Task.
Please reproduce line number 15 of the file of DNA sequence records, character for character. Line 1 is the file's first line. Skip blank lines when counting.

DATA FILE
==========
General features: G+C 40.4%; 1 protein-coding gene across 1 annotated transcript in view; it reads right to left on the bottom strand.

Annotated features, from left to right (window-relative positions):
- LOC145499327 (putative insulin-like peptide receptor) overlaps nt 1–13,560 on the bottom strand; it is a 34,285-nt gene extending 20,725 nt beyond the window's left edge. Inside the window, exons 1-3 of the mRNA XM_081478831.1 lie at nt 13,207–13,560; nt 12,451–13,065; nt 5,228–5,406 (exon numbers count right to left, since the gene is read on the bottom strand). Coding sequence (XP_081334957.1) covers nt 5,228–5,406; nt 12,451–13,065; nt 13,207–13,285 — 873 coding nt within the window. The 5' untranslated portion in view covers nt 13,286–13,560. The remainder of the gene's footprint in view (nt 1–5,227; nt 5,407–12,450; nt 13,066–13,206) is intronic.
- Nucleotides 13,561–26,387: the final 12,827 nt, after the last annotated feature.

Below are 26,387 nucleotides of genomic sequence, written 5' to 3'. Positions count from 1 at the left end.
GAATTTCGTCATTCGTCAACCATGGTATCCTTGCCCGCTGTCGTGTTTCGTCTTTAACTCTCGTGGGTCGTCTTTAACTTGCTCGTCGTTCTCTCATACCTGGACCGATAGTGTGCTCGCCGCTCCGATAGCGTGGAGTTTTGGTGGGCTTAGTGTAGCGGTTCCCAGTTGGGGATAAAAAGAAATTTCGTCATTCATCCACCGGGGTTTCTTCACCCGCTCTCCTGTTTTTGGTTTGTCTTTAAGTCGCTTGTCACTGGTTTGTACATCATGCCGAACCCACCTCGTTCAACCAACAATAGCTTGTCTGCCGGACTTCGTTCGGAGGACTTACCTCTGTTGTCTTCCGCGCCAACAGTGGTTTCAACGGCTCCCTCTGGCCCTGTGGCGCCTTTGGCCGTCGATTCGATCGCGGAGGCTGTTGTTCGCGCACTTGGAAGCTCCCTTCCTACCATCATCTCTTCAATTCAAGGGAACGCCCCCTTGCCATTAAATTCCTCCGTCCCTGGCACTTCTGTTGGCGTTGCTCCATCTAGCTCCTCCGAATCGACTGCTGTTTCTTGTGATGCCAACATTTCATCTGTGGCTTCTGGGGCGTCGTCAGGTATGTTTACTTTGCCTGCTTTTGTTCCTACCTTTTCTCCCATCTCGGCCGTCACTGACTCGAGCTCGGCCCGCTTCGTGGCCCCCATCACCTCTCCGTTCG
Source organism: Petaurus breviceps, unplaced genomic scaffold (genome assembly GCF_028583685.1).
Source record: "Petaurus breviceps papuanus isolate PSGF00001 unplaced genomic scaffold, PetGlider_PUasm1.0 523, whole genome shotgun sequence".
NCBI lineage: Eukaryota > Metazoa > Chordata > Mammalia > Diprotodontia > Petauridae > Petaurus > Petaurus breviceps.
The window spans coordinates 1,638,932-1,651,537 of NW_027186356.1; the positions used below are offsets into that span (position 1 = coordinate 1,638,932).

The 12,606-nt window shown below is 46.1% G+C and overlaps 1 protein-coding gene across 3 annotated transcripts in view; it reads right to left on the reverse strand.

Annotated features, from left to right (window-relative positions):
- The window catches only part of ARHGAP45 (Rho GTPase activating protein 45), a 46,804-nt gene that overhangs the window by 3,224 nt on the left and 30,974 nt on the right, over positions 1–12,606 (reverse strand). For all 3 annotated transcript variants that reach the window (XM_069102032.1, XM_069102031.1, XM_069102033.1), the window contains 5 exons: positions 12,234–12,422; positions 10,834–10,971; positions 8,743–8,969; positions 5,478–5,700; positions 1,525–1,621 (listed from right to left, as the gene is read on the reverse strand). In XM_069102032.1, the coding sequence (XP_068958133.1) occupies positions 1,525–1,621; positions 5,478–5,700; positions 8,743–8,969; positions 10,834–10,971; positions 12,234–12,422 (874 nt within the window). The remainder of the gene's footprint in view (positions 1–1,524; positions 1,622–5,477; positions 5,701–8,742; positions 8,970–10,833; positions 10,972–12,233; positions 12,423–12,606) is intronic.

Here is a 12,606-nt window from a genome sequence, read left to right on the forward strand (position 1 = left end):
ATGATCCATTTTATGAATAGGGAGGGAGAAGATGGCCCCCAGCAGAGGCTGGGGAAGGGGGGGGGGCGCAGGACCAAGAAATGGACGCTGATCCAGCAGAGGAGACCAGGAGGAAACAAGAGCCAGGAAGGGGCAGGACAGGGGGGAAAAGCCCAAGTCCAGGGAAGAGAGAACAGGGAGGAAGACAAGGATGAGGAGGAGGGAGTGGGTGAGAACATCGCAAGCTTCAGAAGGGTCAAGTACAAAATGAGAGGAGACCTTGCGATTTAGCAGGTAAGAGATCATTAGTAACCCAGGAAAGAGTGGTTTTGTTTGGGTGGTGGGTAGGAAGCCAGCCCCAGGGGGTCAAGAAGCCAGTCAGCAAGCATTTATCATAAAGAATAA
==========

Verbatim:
ATGATCCATTTTATGAATAGGGAGGGAGAAGATGGCCCCCAGCAGAGGCTGGGGAAGGGGGGGGGGCGCAGGACCAAGAAATGGACGCTGATCCAGCAGAGGAGACCAGGAGGAAACAAGAGCCAGGAAGGGGCAGGACAGGGGGGAAAAGCCCAAGTCCAGGGAAGAGAGAACAGGGAGGAAGACAAGGATGAGGAGGAGGGAGTGGGTGAGAACATCGCAAGCTTCAGAAGGGTCAAGTACAAAATGAGAGGAGACCTTGCGATTTAGCAGGTAAGAGATCATTAGTAACCCAGGAAAGAGTGGTTTTGTTTGGGTGGTGGGTAGGAAGCCAGCCCCAGGGGGTCAAGAAGCCAGTCAGCAAGCATTTATCATAAAGAATAA